Oh COME ON, Elections Canada!

POST #300! Didn’t even notice until after I posted it! This is like a geek version of a car odometer rollover.

After the results of their latest election post-mortem, in an effort to ramp up the amount of participation in our electoral process, Elections Canada wants to set up voting over the internet. Boy howdy will that ever increase participation. Probably get well over 100% turnout, in fact!
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Lose the CD library, fellow troubleshooters!

One thing I have always hated about being an IT guy is being expected to have CDs on hand for a million pieces of software (Microsoft, especially!), to be ready for any occasion when called on to do some bit of troubleshooting. Partly because CDs are bulky and there’s too damn many of them to have to lug around “just in case”, but mostly because CDs are way too fragile a media to have to rely upon when you’re expected to keep 150+ computers operational. As always, I have a fix for this.

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The smoking gun that came in the form of a chicken

Dana Blakenhorn was at a convention in Taiwan, and after noticing only one device preinstalled with Linux in the whole show, cracked the Asus / Windows / Linux story wide open with one simple question: “what happened to all the Linux?”

“In our association we operate as a consortium, like the open source consortium. They want to promote open source and Linux. But if you begin from the PC you are afraid of Microsoft. They try to go to the smart phone or PDA to start again.”

Blakenhorn framed it as a chicken-and-egg problem where not only does the chicken come first, but the chicken is owned by Microsoft.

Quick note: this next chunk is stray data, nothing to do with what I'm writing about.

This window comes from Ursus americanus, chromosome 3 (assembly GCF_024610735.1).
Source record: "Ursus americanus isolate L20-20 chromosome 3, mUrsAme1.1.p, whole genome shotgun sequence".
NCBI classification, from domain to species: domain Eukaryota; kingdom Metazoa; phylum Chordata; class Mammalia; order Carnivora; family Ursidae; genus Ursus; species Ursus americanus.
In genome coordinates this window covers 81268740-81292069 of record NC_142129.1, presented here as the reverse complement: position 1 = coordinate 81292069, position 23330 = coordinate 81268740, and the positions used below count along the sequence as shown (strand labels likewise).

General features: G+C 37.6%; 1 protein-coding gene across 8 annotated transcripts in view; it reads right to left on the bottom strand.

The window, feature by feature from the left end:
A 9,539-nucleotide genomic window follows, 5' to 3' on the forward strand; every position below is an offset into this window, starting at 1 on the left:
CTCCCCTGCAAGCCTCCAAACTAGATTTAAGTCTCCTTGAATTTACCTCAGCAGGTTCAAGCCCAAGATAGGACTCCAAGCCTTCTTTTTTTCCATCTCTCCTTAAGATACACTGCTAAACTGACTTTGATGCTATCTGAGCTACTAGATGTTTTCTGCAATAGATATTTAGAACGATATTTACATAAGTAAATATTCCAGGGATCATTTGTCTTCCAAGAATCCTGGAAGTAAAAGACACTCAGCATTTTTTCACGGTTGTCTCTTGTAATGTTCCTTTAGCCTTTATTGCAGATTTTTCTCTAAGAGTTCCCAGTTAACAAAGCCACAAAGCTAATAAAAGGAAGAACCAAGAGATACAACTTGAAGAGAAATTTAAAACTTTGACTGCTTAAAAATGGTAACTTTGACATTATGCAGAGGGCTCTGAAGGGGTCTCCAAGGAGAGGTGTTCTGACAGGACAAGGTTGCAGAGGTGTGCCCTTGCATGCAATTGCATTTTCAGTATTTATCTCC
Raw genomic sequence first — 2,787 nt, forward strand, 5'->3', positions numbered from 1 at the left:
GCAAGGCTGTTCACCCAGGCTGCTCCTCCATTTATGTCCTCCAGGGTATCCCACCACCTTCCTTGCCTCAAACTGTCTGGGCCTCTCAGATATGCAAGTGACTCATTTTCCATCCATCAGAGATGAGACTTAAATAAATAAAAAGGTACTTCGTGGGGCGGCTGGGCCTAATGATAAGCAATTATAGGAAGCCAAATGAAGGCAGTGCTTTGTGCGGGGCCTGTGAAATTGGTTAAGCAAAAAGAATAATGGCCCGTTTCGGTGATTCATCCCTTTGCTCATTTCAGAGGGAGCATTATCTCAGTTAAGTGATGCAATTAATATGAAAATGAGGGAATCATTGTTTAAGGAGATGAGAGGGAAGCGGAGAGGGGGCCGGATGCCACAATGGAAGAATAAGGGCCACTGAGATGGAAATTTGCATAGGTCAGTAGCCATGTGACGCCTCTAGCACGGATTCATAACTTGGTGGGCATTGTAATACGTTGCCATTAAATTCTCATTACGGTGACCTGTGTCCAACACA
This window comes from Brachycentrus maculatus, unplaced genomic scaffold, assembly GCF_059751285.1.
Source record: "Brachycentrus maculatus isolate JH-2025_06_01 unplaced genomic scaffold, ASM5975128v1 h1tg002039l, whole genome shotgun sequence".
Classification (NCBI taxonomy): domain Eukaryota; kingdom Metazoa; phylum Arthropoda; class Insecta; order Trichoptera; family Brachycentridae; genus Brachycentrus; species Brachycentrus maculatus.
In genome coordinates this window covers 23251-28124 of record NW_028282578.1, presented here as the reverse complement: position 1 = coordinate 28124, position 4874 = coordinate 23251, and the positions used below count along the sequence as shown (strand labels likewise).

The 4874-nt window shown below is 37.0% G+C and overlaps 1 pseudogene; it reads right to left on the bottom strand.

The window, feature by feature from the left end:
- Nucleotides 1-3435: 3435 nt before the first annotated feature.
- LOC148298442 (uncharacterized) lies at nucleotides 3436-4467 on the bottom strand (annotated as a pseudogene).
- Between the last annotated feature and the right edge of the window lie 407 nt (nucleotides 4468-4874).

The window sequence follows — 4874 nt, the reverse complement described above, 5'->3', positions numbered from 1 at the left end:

View the whole Netbook maneno in light of this admission, and you have a pretty good idea what happened to the Linux. PJ at Groklaw realized this is the smoking gun, and I agree with her 100%. It’s truly sad that Microsoft is so afraid of proper competition that they have to shoot the other horse in the starting gate.

PulseAudio and I have a strained relationship

Ever since the Ubuntu folks switched their underlying sound architecture from ALSA to PulseAudio, I’ve had some manner of issue or another. At first, it was certain applications (e.g. Audacity) not running, due to never having been coded to use Pulse instead of its default, needing hours to hack around. Then after PulseAudio sorted out its own ALSA backward compatibility, it was the server crashing every time I opened an RDP connection using RDesktop (a recent version thankfully fixed that issue).

Today, I did some manual updates for my Jaunty installation, the first I’d done in about a week. I have automatic updates disabled on my work laptop for a number of reasons. One of the packages that came down was evidently PulseAudio, because after a reboot, sound wasn’t working. Nothing was showing as out of the ordinary on dmesg (the Linux command line based system event viewer — like in Windows going to My Computer > Manage > Event Viewer > System, or under Ubuntu you can go to System > Administration > Log File Viewer), and when I installed the PulseAudio Device Chooser applet to get access to the default device configuration, it was showing my sound card was functioning perfectly and was even outputting sound properly according to its internal diagnostics. My system volume was turned up, the laptop’s mute function was not active, and as far as I could see, everything else was working just fine, so I Googled the problem, and found this.